Saturday, March 16, 2013


DENOUNCES ATTACKS ON MINORITIES - Amnesty International has made an urgent appeal to the Bangladesh government to provide its minority better protection. “The Hindu community in Bangladesh is at extreme risk, in particular at such a tense time in the country. It is shocking that they appear to be targeted simply for their religion. The authorities must ensure that they receive the protection they need,” said Abbas Faiz, Amnesty’s Researcher. Survivors told Amnesty that the attackers were from the Jamaat-e-Islami and its student wing Islami Chhatra Shibir. 
In the report, ‘Bangladesh: Wave of Violent Attacks Against Hindu Minority’, Amnesty gave the country’s war crimes trial as the context to the violence against the minority. The report said attacks on Hindus and other minorities were often reported from Bangladesh, especially from the far-flung areas.

The latest attack took place on March 6 at Daudkandi in Comilla, where a Hindu temple was vandalised and burnt down. It said on Feb 28 a minority village of Rajganj Bazar in Noakhali was set on fire by the Jamaat supporters. According to Amnesty, Bangladesh’s Hindu minority constitutes only eight per cent of the population and has historically been at risk of violence. They suffered heavily during the 1971 liberation war and again after the 2001 parliamentary elections, when BNP-Jamaat coalition came to power. The rights body urged all political parties to condemn such violence against the Hindu community.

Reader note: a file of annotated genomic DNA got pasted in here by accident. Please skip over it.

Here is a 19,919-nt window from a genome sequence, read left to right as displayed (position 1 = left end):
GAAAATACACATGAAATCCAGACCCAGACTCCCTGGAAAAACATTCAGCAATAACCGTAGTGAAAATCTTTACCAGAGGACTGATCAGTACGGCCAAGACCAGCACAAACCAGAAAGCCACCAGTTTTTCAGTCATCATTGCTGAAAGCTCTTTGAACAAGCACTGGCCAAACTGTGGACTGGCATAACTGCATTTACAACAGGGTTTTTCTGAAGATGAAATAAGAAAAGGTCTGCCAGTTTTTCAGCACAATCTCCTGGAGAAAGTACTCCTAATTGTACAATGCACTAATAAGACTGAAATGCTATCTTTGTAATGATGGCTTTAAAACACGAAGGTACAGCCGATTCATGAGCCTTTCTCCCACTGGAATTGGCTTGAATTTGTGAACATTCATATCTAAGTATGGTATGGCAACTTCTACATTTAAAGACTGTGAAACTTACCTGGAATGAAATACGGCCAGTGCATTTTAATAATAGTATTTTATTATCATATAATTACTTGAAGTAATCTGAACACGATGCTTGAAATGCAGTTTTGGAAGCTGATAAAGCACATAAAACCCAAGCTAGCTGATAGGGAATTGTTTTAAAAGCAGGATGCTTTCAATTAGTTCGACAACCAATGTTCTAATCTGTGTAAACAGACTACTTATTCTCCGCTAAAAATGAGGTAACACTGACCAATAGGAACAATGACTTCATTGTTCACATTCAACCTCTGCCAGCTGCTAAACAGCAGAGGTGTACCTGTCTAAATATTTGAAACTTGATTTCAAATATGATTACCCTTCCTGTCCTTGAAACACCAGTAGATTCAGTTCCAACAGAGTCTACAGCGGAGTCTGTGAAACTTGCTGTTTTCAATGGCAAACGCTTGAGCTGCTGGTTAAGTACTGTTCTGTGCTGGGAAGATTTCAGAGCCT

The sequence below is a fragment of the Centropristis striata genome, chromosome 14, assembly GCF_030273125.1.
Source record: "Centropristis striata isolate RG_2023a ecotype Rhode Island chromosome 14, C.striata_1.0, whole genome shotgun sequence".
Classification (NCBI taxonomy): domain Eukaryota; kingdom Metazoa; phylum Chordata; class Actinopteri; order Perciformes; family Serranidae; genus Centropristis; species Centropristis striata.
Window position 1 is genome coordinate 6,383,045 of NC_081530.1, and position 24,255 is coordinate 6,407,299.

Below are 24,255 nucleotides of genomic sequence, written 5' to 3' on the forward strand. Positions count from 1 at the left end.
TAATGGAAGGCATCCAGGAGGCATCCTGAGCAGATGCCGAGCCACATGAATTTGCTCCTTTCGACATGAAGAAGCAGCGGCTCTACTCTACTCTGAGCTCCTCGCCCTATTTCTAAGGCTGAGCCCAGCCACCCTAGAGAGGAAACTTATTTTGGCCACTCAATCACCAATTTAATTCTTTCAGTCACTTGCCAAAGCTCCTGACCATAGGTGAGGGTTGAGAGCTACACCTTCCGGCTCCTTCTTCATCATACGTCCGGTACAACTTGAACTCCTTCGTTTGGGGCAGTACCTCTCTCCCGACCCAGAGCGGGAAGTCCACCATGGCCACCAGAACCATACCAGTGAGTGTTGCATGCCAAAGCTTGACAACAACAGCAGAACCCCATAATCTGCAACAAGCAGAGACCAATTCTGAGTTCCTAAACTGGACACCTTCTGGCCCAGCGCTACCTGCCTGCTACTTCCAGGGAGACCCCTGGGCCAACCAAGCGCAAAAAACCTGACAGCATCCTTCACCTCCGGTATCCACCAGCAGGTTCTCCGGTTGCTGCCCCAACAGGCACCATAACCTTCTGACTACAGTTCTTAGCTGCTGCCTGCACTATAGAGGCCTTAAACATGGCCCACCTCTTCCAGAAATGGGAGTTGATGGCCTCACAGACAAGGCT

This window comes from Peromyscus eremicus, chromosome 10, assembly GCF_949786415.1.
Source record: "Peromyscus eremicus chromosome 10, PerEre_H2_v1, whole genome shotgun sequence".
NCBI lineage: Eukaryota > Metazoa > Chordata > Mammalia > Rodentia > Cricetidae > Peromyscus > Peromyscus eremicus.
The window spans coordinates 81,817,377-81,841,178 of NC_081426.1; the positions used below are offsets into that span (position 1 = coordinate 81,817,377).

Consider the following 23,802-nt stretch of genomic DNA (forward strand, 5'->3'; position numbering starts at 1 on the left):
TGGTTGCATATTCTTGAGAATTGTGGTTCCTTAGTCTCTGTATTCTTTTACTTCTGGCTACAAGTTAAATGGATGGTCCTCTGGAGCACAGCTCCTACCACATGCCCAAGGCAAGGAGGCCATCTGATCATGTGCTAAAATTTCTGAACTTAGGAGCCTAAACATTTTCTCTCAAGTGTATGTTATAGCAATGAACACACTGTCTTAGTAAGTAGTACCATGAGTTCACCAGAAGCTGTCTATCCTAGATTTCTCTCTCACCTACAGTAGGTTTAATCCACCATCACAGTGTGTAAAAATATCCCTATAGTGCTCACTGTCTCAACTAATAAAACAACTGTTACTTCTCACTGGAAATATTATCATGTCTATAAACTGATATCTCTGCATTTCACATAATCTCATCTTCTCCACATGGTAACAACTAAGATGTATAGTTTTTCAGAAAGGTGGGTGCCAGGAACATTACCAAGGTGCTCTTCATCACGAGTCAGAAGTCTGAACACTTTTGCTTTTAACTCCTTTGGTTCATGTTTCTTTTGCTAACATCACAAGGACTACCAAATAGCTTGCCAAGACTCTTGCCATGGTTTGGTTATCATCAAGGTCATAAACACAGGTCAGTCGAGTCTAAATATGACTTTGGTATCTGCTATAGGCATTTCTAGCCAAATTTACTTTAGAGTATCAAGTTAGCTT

This week, a popular protest took place in Delhi with residents of Jamia Nagar. They expressed strong condemnation to violent attacks on religious minorities in Pakistan and Bangladesh. Protesters held a candle light vigil and peace march, exhibiting their protest against the killings of Shias and attacks on Hindus in Pakistan and Bangladesh.

Amnesty International has made an urgent appeal to the Bangladesh government to provide the Hindu community and other minorities better protection. Last Wednesday, Jamia Nagar residents holding placards during a protest peace march at the tomb of Dr. Zakir Hussain near Jamia Millia Islamia in New Delhi against violent attacks on minority communities in Pakistan and Bangladesh. Holding placards which said “Stop Genocide of Hindus in Pakistan,” “We want Peace,” the peace marchers raised slogans against the government of Pakistan and Bangladesh. Overall, the lack of tolerance towards minorities has increased and the Catholic Bishops Conference of India (CBCI) has also expressed concern over the cases of violence against Christians in Lahore last week, after an alleged blasphemy row.

As we look back through history, there have been so many fights and wars between people of different cultures. There have been divisions drawn between Hindus and Muslims, Catholics and Protestants, Jews and Arabs, blacks and whites - the focal points of fierce battles.  In this way, due to some feeling of patriotism to a country, idea, concept, or race, one may think that a certain group of people are “my people,” or “my group or class,” based on the relationship with the body and family and national traditions.  However, as long as there is this feeling that those related to this body are “my kinsmen, my blood relatives, my countrymen,” that everyone else is a foreigner, or inferior, that I do not care for those people; then there cannot be unity or peace in the world.

Dr Stephen Knapp (Śrīpad Nandanandana dasa) :
“Toward World Peace: Seeing the Unity Between Us All”  -

Published by dasavatara das - "Vedic Views on World News"

No comments: